Stabilizing the cystic fibrosis transmembrane conductance regulator (CFTR) by nucleotide derivative binding to promote proper folding
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Seventy percent of people who suffer from cystic fibrosis have a cystic fibrosis transmembrane conductance regulator gene on chromosome 7 that contains a three base-pair deletion of phenylalanine at position 508, in a nucleotide binding domain called NBD1. Nucleotide binding domain one (wild-type) was expressed in protein aggregates, or inclusion bodies, from a plasmid in Escherichia coli. It was then purified on a nickel histidine-binding column and refolded. A fluorescence emission spectra wavelength scan was run on the protein that yielded a max of 330nm for the native state of NBD1 and a max of 346nm for the denatured state. The biggest difference between the two curves was at 225nm so this wavelength was chosen to follow unfolding. Monitoring the denaturation of NBD1 with fluorescence at this wavelength will give a characteristic curve that can be used for comparison with binding ligands to the mutant phenylalanine 508 deficient form in order to find any stabilizing effects that promote proper folding.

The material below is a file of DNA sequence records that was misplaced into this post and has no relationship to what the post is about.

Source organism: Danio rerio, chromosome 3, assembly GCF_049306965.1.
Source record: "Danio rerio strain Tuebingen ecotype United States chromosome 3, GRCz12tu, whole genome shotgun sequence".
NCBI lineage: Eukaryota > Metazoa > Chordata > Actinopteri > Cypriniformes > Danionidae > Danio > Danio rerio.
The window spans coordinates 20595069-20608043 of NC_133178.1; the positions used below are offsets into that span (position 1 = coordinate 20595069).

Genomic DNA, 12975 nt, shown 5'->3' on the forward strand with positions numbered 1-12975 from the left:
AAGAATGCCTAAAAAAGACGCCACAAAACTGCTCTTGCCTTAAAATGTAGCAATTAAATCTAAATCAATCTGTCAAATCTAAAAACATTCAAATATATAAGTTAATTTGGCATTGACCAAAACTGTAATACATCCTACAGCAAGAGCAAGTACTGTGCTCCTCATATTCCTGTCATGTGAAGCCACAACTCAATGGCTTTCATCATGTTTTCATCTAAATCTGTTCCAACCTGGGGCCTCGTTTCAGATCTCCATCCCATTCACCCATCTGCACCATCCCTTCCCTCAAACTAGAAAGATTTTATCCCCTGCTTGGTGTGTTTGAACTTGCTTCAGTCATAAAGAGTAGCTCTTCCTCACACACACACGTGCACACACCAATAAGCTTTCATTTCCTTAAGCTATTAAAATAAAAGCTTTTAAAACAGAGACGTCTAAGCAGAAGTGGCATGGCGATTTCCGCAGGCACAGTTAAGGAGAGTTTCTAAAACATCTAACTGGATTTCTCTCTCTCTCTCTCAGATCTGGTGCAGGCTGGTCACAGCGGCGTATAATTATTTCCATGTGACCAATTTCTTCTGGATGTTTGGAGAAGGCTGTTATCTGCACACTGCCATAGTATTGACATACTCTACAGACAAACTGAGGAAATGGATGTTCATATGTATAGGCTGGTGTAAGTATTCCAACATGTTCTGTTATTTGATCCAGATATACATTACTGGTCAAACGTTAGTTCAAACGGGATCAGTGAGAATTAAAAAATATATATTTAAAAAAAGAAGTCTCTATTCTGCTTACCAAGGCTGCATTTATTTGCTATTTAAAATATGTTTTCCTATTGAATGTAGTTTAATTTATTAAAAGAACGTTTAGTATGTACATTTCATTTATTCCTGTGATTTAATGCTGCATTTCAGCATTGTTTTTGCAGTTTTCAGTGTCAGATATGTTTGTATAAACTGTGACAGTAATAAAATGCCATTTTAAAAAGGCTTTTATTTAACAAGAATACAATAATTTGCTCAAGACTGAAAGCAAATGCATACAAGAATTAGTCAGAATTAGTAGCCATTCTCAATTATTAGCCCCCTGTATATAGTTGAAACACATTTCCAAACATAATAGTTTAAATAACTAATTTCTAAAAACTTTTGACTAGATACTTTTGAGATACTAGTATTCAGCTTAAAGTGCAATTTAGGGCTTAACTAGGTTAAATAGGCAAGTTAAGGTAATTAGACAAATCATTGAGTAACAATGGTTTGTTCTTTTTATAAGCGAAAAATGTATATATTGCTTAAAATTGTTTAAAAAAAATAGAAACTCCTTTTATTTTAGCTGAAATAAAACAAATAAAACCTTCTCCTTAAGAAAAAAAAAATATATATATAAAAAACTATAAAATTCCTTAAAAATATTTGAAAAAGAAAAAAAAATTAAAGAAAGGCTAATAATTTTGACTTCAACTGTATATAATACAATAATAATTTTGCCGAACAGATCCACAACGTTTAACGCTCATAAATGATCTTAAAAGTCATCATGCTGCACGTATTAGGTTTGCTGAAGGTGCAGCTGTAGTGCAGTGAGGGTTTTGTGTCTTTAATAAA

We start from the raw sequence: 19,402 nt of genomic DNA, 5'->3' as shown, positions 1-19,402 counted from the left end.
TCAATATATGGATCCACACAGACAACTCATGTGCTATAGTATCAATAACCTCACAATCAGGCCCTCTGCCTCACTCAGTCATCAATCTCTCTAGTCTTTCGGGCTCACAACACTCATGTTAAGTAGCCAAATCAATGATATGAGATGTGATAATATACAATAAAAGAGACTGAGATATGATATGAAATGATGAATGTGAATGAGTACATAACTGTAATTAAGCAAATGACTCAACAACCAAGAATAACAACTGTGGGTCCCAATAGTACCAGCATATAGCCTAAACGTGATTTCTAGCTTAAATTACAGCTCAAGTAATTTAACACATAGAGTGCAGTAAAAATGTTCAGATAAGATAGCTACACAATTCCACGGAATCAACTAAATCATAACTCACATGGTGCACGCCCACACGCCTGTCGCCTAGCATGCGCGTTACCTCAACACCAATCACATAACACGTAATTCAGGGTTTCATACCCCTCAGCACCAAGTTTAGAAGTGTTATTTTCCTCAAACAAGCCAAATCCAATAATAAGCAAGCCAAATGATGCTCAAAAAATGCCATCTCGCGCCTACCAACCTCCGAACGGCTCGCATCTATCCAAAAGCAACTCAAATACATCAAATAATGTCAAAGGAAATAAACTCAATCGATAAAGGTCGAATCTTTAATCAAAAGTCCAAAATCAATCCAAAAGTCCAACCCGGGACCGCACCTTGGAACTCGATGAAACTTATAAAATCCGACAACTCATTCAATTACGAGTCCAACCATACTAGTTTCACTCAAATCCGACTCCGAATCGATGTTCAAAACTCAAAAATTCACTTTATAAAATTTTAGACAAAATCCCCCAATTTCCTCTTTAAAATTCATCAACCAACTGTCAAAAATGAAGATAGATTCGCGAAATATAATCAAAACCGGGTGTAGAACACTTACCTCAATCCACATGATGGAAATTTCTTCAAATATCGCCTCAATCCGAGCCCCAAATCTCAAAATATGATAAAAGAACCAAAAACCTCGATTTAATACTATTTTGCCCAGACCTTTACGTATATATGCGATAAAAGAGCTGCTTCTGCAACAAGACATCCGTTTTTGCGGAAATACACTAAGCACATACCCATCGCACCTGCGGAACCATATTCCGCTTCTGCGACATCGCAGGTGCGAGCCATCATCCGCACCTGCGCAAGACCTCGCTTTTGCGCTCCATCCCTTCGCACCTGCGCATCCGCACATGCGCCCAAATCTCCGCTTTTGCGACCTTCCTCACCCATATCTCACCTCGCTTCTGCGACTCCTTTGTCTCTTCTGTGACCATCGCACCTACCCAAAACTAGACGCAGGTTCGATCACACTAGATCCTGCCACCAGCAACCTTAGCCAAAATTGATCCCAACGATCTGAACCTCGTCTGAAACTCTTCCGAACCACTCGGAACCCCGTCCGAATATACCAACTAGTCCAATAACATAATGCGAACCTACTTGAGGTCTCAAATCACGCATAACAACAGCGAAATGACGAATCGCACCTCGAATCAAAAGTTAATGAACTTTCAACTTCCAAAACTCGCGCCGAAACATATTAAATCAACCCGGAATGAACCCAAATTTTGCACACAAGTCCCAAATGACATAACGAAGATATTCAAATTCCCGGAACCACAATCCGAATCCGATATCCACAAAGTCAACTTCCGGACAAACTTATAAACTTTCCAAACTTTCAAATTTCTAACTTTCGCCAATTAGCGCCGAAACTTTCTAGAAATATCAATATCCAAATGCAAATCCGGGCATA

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Includes bibliographical references (leaf 11).
Smith, Ryan Craig (2001). Stabilizing the cystic fibrosis transmembrane conductance regulator (CFTR) by nucleotide derivative binding to promote proper folding. Texas A&M University. Available electronically from